Entomophthorales infection of the maxillofacial region


  • Presented at the Meeting of the Southern Section of the American Laryngological, Rhinological and Otological Society, Inc., Atlanta, GA., January 16, 1982

  • The University of Texas Health Science Center at San Antonio


Phycomycosis infections caused by the fungi Rhizopus and Mucor are commonly termed mucorinycosis. Mucormycosis infections exhibit a rapidly progressive course characterized by angioinvasion and necrosis. The rhinocerebral form has been described thoroughly in the literature. However, there exists another order of Phycomycetes, the Entomophthorales, which rarely cause clinical disease. Their infection is indolent and is associated with grunulomatous inflammation and a protracted clinical course.

Presented here is a rare case of suspected Canidiobolus coronato infection occurring in the maxillofacial region of a previously healthy male. The authors believe this to be the first reported case occurring in the United States. Because of the poorly documented natural history of this infection and the patient's relative intolerance to parenteral antifungal therapy, a multidisciplinary therapeutic approach was designed. It consisted of long-term, low-dosage amphotericin-B, hyperbaric oxygen and sequential surgical debridements.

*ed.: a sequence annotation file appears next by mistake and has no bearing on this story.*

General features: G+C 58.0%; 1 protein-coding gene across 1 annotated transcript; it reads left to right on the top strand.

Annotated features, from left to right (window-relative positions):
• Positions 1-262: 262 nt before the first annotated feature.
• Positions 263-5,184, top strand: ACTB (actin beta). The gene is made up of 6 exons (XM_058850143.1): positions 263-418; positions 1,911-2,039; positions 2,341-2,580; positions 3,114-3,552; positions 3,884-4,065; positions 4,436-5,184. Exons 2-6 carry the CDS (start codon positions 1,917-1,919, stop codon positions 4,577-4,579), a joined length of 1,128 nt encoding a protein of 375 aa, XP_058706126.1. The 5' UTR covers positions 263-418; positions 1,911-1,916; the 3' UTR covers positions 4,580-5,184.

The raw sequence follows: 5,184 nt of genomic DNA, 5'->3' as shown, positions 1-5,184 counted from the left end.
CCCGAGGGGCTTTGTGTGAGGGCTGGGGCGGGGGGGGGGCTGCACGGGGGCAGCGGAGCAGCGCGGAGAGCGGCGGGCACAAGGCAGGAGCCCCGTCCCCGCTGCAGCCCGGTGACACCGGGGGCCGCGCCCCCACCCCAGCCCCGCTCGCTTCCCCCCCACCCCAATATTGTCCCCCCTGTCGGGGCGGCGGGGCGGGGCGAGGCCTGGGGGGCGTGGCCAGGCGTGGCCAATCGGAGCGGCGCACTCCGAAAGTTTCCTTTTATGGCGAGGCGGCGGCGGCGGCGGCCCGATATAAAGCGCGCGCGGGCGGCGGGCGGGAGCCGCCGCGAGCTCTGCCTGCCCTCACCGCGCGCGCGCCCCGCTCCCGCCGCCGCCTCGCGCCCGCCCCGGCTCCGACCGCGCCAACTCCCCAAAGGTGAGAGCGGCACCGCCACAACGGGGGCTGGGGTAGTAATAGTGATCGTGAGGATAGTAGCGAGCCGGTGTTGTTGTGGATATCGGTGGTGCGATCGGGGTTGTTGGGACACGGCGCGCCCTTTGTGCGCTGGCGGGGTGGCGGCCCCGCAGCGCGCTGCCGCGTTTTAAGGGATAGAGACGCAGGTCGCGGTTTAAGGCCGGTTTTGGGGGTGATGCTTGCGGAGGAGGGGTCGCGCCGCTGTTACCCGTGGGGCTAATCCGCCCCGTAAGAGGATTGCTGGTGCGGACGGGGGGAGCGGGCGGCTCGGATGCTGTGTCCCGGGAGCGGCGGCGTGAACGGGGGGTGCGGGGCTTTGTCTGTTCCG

This unusual disease entity must now be considered in the differential diagnosis of granulomatous disorders of the head and neck.